Gadhafi loyalists have not allowed the journalists to leave the hotel for days, saying they need to stay for their own safety.


August 15th, 2011
01:41 PM ET

High-level Tripoli government official leaves Libya

As Libyan leader Moammar Gadhafi urged supporters to take up arms and battle rebel forces Monday, a senior member of Gadhafi's government arrived in Cairo amid rumors that he had defected, Egypt's state-run Al-Ahram newspaper reported.

Nasr al-Mabrouk Abdallah arrived with nine of his family members on a private plane from Djerba, Tunisia, the newspaper reported, citing an unidentified airport official. Djerba is about 150 miles (240 kilometers) west of Tripoli.

Libyan Embassy officials did not greet the plane when it pulled up to Terminal 4, which is the arrival point for private planes, fueling speculation that Abdallah may have abandoned Gadhafi, the newspaper said. Al-Ahram and an official at Cairo International Airport identified Abdallah as Libya's minister of the interior.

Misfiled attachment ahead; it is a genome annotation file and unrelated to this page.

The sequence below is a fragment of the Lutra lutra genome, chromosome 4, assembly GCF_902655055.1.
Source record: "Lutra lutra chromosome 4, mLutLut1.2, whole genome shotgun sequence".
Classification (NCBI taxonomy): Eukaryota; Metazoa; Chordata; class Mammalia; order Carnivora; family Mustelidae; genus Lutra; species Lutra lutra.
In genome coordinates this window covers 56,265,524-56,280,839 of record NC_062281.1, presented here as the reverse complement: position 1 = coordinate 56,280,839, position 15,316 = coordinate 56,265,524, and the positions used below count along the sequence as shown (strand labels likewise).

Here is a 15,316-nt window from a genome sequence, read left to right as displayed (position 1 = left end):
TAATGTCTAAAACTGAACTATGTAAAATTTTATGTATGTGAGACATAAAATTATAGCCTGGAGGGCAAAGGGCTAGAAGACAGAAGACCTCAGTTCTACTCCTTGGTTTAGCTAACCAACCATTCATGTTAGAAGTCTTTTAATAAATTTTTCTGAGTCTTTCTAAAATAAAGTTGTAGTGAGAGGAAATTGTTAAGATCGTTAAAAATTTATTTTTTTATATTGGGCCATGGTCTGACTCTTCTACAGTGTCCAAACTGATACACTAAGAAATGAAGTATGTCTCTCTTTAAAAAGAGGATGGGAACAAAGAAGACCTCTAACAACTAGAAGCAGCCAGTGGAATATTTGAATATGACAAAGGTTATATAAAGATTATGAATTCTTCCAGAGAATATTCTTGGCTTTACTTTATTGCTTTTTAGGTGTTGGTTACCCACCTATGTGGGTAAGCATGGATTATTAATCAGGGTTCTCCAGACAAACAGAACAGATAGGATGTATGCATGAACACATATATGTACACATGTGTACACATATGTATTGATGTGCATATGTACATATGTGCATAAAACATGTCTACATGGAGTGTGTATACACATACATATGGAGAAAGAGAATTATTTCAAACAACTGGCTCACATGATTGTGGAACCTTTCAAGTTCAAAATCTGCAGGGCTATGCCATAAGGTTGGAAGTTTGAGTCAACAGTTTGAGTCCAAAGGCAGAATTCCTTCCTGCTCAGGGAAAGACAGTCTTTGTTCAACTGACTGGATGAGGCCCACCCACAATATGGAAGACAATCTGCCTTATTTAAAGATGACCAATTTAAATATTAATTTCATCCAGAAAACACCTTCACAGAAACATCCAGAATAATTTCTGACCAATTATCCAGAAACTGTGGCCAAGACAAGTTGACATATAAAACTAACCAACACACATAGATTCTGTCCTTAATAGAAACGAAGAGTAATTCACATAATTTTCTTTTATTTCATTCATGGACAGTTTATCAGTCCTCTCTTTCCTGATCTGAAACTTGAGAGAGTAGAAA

But a Libyan government official - whose information has proved reliable in the past but who is not allowed to talk to the news media for attribution - identified Abdallah as an administrative director at the Interior Ministry and a former Libyan minister.

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Filed under: Egypt • Libya • NATO • Tunisia • War • World
August 11th, 2011
09:09 AM ET

Rights group: NATO must probe allegations it killed Libyan civilians

A leading human rights organization is calling on NATO to investigate allegations that it killed 85 civilians during airstrikes on forces loyal to Moammar Gadhafi.

The demand by Amnesty International Wednesday followed government accusations days earlier that NATO killed civilians in the western part of the country to help clear the way for rebels advancing on the Gadhafi-controlled city of Zlitan.

"NATO continues to stress its commitment to protect civilians. To that effect, it should thoroughly investigate this and all other recent incidents in which civilians were reportedly killed in western Libya as a result of airstrikes," Hassiba Hadj Sahraoui of Amnesty International said in a statement.